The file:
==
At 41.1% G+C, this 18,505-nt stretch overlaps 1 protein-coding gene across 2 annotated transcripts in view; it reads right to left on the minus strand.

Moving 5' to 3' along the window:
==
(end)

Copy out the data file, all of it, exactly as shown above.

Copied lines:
At 41.1% G+C, this 18,505-nt stretch overlaps 1 protein-coding gene across 2 annotated transcripts in view; it reads right to left on the minus strand.

Moving 5' to 3' along the window: